No, the newspaper industry is not refusing to pivot but, rather, the industry is doing what it’s always done, which is look out for the communities we serve. Uinta County spends about $12,000 — a tiny drop in the county’s $20 million annual budget — annually to print public notices in the Uinta County Herald. In fact, that comes to six-hundredths of one percent of what the county spends each year. But we’re not arguing that $12,000 is nominal; that would diminish our role as a government watchdog. We are arguing that it would be nearly impossible to find $12,000 within the county budget that gives taxpayers more bang for their buck because, simply put, when people are watching, government is better behaved, especially when it comes to spending.
Government dealings are more transparent when in print. Wherever there is increased transparency, overall costs are driven down, that’s a fact. For instance, a city or county seeking a bid for a project — large or small — will undoubtedly get more competitive bids because there is more competition when public notices are printed in local newspapers. This could be pocket change in some instances, but that adds up; in other cases, it is saving local governments countless dollars throughout any given project or fiscal period.
Lawsuits over public notices can cost tens of thousands of dollars — and really, the sky is the limit with some lawsuits — for a single municipality or county. We saw a case like that in Pinedale a few years ago that cost the county dearly while serving as a wake-up call to the other 22 Wyoming counties.
We both applaud those on the committee who weren’t fooled by the promise to save a few thousand dollars now in exchange for potentially crippling costs in the future and at the cost of transparency. Kudos to local legislators Eyre and Schuler for their efforts to keep public notices in local newspapers. And kudos to the others on the committee who voted against this terrible bill; they are Sens. Bill Landen, R-Casper; and Reps. Jim Blackburn, R-Cheyenne; Aaron Clausen, R-Douglas; and Tyler Lindholm, R-Sundance.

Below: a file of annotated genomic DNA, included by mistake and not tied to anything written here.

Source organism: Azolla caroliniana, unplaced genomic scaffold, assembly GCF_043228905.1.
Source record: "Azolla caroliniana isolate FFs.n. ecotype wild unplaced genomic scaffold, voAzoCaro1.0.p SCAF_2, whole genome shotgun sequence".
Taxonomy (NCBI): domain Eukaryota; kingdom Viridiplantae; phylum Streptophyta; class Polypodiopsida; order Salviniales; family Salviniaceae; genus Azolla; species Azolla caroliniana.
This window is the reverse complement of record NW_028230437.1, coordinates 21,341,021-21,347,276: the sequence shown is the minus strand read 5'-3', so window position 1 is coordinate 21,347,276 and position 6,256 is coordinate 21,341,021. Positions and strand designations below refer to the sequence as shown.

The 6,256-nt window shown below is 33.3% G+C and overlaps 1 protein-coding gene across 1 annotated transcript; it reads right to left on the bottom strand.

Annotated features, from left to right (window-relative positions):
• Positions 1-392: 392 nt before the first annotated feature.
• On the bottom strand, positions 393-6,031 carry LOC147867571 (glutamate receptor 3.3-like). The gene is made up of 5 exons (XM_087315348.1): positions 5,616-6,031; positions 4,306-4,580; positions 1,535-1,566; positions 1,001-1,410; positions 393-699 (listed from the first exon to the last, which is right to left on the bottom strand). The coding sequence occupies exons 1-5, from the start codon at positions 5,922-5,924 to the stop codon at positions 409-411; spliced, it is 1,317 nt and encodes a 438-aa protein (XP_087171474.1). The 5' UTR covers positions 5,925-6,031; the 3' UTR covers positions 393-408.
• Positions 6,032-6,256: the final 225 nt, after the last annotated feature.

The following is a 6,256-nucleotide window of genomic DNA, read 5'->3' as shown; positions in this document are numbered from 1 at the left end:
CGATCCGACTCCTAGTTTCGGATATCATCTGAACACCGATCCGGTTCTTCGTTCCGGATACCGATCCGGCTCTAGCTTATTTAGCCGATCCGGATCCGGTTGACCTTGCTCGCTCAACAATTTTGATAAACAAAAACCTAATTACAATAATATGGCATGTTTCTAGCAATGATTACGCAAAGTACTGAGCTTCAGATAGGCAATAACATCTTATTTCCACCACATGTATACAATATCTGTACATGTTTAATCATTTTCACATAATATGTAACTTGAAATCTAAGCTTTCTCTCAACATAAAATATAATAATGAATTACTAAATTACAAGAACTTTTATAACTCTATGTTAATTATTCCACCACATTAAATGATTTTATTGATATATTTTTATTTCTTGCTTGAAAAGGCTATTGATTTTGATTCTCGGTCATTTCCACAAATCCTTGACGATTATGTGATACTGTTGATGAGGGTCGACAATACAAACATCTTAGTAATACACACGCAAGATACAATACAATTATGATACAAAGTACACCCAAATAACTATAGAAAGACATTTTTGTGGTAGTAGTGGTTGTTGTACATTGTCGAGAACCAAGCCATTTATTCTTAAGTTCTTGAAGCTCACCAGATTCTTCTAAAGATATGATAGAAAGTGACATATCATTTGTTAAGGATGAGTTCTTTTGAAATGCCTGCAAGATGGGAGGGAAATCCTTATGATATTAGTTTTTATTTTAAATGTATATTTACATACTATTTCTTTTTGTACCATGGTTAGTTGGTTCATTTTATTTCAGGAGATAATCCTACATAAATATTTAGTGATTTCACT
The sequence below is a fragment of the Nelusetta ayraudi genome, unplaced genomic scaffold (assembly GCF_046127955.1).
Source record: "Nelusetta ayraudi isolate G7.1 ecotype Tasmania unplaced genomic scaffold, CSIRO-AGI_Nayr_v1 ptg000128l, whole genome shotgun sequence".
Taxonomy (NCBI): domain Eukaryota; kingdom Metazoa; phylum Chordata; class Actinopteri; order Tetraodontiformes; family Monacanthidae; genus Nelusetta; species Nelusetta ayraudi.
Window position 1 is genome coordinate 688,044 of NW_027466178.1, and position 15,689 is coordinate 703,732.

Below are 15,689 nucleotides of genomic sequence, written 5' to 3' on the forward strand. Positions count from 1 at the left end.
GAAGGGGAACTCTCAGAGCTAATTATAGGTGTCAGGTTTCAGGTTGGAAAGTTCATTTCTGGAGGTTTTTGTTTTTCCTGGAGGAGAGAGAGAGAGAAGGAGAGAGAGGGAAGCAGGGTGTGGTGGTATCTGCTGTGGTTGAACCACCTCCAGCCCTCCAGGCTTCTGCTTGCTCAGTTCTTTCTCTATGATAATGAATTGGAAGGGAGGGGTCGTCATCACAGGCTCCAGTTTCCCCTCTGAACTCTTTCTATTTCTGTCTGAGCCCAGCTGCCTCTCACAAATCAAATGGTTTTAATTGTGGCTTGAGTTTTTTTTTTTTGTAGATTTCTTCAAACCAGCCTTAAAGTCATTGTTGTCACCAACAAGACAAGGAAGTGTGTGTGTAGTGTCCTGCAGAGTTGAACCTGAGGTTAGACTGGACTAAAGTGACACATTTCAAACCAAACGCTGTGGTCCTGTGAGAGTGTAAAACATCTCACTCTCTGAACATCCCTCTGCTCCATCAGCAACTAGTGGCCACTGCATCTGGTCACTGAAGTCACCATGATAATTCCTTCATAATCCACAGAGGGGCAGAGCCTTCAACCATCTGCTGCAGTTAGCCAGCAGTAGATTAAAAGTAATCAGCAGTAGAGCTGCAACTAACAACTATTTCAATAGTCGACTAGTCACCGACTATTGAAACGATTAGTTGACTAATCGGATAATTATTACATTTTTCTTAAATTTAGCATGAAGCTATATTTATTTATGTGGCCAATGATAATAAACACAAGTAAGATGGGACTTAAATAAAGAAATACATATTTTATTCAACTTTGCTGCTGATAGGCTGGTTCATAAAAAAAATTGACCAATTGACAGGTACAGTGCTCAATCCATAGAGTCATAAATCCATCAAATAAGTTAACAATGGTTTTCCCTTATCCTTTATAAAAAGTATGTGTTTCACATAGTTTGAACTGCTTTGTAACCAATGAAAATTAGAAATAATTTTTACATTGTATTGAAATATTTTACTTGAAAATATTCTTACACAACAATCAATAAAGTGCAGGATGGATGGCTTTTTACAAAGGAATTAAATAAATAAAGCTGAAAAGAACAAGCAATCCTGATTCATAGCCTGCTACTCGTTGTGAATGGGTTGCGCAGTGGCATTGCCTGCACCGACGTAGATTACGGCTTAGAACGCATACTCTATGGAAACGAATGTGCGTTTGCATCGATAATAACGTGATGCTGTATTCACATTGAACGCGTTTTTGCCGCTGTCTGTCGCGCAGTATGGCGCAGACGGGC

Here is what Sen. Schuler of Evanston had to say about voting against this bill and voting in favor of transparency:
“… I am not now, or in the future, in support of posting only online or giving the option to do one at the expense of the other, with government meetings, minutes, and compensation information. I will vote against the draft bill in committee and on the floor…
“We want the public to be as informed as possible and to encourage transparency. Understanding that our citizens receive their news differently, it behooves us to provide both printed and electronic options. Many of our citizens do not have access to the electronic format and many have access but do not choose to get their news on government websites. Our local newspapers are so important to our citizens and even though there would be some cost savings to local governments, the ability of all of our citizens to be informed at every level with their government entities and elected leaders is paramount.”
We couldn’t have said it better ourselves. Rep. Eyre of Lyman agrees.
“Even though we are getting most of our news through electronic means these days, I think that many of us still like to read the local newspaper,” he said. “I doubt that I would ever go to the town or county website to look at the minutes or other notices that they might post. But I always read the school board or town council minutes when they are published in the local paper.”
Since the bill advanced out of committee by a 7-6 vote, we are calling on other common-sense legislators, especially those in our area, to follow Schuler’s and Eyre’s lead and to support transparency by voting against the elimination of public notices in local newspapers.